The Land God Gave To Cain
(Labrador Black Spruce) MIDI, video

See also: The Land God Gave To Cain
(Pat and Joe Byrne)
#2363: YouTube video by gdgest
©2013 ~ Used with permission ~

midi file   alt: midi file

For years the men of Newfoundland,
those fishermen so poor,
They came each year in the springtime
for to fish on the Labrador;
But soon the fish they were all gone,
and the fur it was the same,
And the Natives suffered silently
in the land God gave to Cain.

Well, the years went by and,
as time passed the companies moved in,
Ore and wood and hydro power
expansion did begin;
And the jet planes soar,
they dive and roar low level o'er the ground,
And the caribou no longer pass
for fear of that deadly sound.

Way out in Western Labrador
the jobs are growing thin,
For thirty years the ore's come out
and nothing's gone back in;
Will we go the way of Schefferville
with a wasteland left in need?
They gave it back to the Native sons
in the land God gave to Cain.

O Labrador, O Labrador,
what does your future hold,
'Cause we never will return again
to those wilderness days of old;
To trap and hunt on the height of land
where the caribou's not the same,
We drove them north never to return
to the land God gave to Cain.
We drove them north never to return
to the land God gave to Cain.

####.... Pat and Joe Byrne and Clyde Rose to the traditional tune The Handsome Cabin Boy ....####
Originally recorded as The Land God Gave To Cain by Pat and Joe Byrne from Great Paradise with Baxter Wareham from Harbour Buffett, Placentia Bay, NL (Towards The Sunset, trk#12, 1983, Pigeon Inlet, St John's NL, recorded at Echo Music and Recording Ltd. Re-issued on CD in 2003).

This variant was rearranged and recorded by Labrador Black Spruce (Love Of The Land, trk#2, 1992, Black Spruce Music, Labrador City, NL, recorded at CBC Radio and produced by Glen Tilley).

A variant was also recorded by The Flummies (Labradorimuit, trk#14, 2000, World Replication Group, Toronto, ON, recorded at Sim's Studio in Belleoram, NL, and produced by The Flummies and Sim Savory).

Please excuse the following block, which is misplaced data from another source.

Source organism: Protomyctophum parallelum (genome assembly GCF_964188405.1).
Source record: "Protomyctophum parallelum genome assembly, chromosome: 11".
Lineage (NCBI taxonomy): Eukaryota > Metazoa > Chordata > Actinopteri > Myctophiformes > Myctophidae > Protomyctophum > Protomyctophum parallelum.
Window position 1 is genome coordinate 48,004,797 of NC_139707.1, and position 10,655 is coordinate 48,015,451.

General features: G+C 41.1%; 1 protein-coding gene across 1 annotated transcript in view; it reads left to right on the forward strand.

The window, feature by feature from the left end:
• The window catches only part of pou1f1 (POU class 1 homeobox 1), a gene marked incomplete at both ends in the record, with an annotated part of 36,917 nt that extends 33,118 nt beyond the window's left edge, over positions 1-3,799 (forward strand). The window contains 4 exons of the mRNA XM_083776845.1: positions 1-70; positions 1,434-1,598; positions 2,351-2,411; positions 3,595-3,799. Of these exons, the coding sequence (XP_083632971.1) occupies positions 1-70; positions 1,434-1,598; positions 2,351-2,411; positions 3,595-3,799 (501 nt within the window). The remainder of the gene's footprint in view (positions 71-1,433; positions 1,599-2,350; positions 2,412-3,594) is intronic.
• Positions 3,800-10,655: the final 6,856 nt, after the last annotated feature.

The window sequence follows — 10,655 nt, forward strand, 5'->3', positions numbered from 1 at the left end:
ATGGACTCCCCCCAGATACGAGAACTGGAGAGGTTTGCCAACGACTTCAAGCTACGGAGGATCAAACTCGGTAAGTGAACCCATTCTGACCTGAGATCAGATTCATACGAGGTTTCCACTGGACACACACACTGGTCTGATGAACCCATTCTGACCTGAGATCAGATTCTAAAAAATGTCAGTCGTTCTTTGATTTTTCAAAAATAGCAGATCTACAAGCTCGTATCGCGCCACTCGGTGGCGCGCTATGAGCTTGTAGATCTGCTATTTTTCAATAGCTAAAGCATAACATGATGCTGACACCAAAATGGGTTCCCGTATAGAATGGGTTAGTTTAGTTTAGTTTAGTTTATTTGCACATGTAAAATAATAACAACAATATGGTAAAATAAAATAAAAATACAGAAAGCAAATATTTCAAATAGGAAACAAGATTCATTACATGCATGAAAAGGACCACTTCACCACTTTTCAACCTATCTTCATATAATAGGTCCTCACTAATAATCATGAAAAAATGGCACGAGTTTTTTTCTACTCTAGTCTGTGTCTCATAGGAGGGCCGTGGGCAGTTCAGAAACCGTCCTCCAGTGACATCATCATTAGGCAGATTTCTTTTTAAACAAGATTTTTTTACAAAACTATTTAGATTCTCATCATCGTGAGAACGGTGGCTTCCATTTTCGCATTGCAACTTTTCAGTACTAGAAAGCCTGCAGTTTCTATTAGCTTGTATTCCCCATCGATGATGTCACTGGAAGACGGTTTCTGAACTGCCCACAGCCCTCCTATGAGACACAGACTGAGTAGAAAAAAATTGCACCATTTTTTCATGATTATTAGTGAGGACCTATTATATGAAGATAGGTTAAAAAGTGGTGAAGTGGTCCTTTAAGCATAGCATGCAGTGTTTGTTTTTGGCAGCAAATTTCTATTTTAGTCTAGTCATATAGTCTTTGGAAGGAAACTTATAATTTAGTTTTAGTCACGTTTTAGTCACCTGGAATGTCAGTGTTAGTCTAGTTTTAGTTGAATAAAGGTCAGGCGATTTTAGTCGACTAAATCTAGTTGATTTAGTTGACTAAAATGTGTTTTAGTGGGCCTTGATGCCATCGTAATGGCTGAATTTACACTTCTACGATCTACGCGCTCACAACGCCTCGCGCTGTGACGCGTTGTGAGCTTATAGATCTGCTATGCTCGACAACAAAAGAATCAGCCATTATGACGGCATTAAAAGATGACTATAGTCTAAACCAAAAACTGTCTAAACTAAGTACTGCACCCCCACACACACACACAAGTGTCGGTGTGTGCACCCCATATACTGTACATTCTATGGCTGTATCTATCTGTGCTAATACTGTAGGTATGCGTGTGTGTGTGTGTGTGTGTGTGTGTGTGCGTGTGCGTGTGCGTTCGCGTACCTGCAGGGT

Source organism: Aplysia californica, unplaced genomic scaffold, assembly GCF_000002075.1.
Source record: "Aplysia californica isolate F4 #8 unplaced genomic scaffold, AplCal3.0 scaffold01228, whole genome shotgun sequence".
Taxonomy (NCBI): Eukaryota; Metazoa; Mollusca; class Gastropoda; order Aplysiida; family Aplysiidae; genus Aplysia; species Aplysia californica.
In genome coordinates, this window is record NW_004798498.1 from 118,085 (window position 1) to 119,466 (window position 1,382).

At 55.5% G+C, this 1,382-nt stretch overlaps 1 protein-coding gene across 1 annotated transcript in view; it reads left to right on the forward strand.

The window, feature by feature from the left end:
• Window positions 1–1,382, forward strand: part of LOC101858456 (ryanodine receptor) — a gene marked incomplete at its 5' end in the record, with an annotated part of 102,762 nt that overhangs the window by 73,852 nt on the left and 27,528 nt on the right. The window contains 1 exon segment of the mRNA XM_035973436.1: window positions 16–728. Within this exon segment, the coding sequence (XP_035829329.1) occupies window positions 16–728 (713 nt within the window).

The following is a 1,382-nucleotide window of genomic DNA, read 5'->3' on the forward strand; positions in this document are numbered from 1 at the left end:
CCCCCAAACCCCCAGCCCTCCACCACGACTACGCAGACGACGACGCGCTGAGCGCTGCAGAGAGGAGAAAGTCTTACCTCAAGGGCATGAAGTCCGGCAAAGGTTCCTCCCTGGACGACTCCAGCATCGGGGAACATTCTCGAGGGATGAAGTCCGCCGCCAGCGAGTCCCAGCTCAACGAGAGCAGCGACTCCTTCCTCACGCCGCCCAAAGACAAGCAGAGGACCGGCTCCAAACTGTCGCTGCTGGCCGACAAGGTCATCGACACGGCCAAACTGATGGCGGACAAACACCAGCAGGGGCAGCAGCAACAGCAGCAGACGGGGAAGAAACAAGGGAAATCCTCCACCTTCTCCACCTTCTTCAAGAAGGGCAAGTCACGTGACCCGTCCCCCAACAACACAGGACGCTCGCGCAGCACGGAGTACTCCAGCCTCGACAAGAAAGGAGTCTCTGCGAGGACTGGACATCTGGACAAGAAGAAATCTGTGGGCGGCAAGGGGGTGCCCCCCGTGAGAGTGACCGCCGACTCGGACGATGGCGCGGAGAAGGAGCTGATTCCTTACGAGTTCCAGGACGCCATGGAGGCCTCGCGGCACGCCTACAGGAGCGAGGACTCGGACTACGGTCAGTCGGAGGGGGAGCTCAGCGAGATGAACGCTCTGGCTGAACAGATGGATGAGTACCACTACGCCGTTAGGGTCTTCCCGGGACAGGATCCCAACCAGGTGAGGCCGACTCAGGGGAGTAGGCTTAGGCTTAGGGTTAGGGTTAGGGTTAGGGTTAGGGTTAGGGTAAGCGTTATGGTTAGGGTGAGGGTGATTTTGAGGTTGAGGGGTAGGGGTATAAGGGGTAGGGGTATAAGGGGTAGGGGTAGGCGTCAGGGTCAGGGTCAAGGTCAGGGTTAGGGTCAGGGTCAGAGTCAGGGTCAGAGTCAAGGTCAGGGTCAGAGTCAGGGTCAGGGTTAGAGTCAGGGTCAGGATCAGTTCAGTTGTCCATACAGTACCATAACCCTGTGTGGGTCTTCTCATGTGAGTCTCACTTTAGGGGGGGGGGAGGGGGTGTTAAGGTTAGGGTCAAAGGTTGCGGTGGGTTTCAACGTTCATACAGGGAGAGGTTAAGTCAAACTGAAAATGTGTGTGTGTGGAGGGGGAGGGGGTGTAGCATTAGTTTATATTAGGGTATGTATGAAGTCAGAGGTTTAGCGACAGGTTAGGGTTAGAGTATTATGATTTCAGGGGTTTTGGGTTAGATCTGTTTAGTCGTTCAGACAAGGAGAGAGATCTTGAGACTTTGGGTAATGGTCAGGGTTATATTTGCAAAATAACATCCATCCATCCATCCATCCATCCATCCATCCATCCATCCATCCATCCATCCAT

From The Canadian Encyclopedia / The Encyclopedia of Music in Canada:
The Land God Gave To Cain - description used by French navigator and discoverer of the St Lawrence River Jacques Cartier [1491-1557] when he first sighted the north shore of the Gulf of St Lawrence (Labrador) in 1534. Cartier was presumably alluding to Genesis 4, in which Cain, having killed his brother, is condemned to till land that is barren.

Schefferville - region of Newfoundland and Labrador where the Iron Ore Company Of Canada established a town in 1954 to support the mining of rich ore deposits in the area. The original settlement was called Burnt Creek and was located some miles to the north of the current location of the town of Schefferville. When the plans were drawn up for the town, it was originally called Knob Lake after a prominent iron ore outcropping visible on a hill south of the town site, but the name Schefferville was adopted in honour of (Roman Catholic) Bishop Lionel Scheffer, who served as the Vicar Apostolic of Labrador from March 14, 1946, until his death on October 3, 1966. At the time of the town's founding, Innu from Maliotenam and Naskapi from Fort Chimo were resettled to Schefferville to assist with geological exploration work and the railway construction. Following many years of neglect and destitute poverty, in 1968 parts of the town were set aside for them as a reserve. By 1972, housing units had been built, and most of the Naskapi and Innu moved to this new site, known today as Matimekosh Reserve. At its peak in the late 1960s, Schefferville counted some 5,000 residents. But iron ore mining ceased there in 1982, on orders from the then president of the Iron Ore Company, Brian Mulroney, who later became Prime Minister of Canada. Most of the 4,000 or so non-aboriginal occupants left, leaving mostly aboriginal people who settled there in the preceding 30 years. In 1986, the town even ceased to exist as an incorporated legal entity, but this decision was reversed in 1990. Some houses and public facilities were demolished, while other parts of the infrastructure were added to the Matimekosh Reserve. Many of the remaining houses in the town are used by companies in the iron industry to house their staff.


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